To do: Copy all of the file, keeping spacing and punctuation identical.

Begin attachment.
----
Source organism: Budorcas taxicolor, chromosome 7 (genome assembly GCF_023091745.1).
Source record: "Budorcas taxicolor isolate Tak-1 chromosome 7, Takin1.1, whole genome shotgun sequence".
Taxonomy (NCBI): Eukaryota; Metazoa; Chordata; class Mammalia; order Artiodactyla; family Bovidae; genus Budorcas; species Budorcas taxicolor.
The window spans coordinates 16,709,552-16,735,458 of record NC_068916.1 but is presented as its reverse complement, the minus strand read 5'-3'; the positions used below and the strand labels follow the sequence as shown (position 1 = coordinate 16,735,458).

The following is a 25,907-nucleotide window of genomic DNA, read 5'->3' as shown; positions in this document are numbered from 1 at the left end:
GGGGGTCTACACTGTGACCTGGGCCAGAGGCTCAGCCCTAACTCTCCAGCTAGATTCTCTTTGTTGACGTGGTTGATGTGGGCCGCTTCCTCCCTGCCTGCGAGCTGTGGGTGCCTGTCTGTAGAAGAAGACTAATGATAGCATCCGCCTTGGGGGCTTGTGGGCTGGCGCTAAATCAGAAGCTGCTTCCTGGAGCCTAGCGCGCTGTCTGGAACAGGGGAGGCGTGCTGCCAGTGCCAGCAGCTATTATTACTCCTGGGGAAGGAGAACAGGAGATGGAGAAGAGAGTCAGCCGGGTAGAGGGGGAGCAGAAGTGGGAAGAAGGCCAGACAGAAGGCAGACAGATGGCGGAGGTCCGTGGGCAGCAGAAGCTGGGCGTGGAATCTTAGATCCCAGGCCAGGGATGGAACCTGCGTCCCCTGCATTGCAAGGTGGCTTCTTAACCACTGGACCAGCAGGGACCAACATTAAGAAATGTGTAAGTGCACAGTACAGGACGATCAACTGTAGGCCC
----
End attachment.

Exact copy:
Source organism: Budorcas taxicolor, chromosome 7 (genome assembly GCF_023091745.1).
Source record: "Budorcas taxicolor isolate Tak-1 chromosome 7, Takin1.1, whole genome shotgun sequence".
Taxonomy (NCBI): Eukaryota; Metazoa; Chordata; class Mammalia; order Artiodactyla; family Bovidae; genus Budorcas; species Budorcas taxicolor.
The window spans coordinates 16,709,552-16,735,458 of record NC_068916.1 but is presented as its reverse complement, the minus strand read 5'-3'; the positions used below and the strand labels follow the sequence as shown (position 1 = coordinate 16,735,458).

The following is a 25,907-nucleotide window of genomic DNA, read 5'->3' as shown; positions in this document are numbered from 1 at the left end:
GGGGGTCTACACTGTGACCTGGGCCAGAGGCTCAGCCCTAACTCTCCAGCTAGATTCTCTTTGTTGACGTGGTTGATGTGGGCCGCTTCCTCCCTGCCTGCGAGCTGTGGGTGCCTGTCTGTAGAAGAAGACTAATGATAGCATCCGCCTTGGGGGCTTGTGGGCTGGCGCTAAATCAGAAGCTGCTTCCTGGAGCCTAGCGCGCTGTCTGGAACAGGGGAGGCGTGCTGCCAGTGCCAGCAGCTATTATTACTCCTGGGGAAGGAGAACAGGAGATGGAGAAGAGAGTCAGCCGGGTAGAGGGGGAGCAGAAGTGGGAAGAAGGCCAGACAGAAGGCAGACAGATGGCGGAGGTCCGTGGGCAGCAGAAGCTGGGCGTGGAATCTTAGATCCCAGGCCAGGGATGGAACCTGCGTCCCCTGCATTGCAAGGTGGCTTCTTAACCACTGGACCAGCAGGGACCAACATTAAGAAATGTGTAAGTGCACAGTACAGGACGATCAACTGTAGGCCC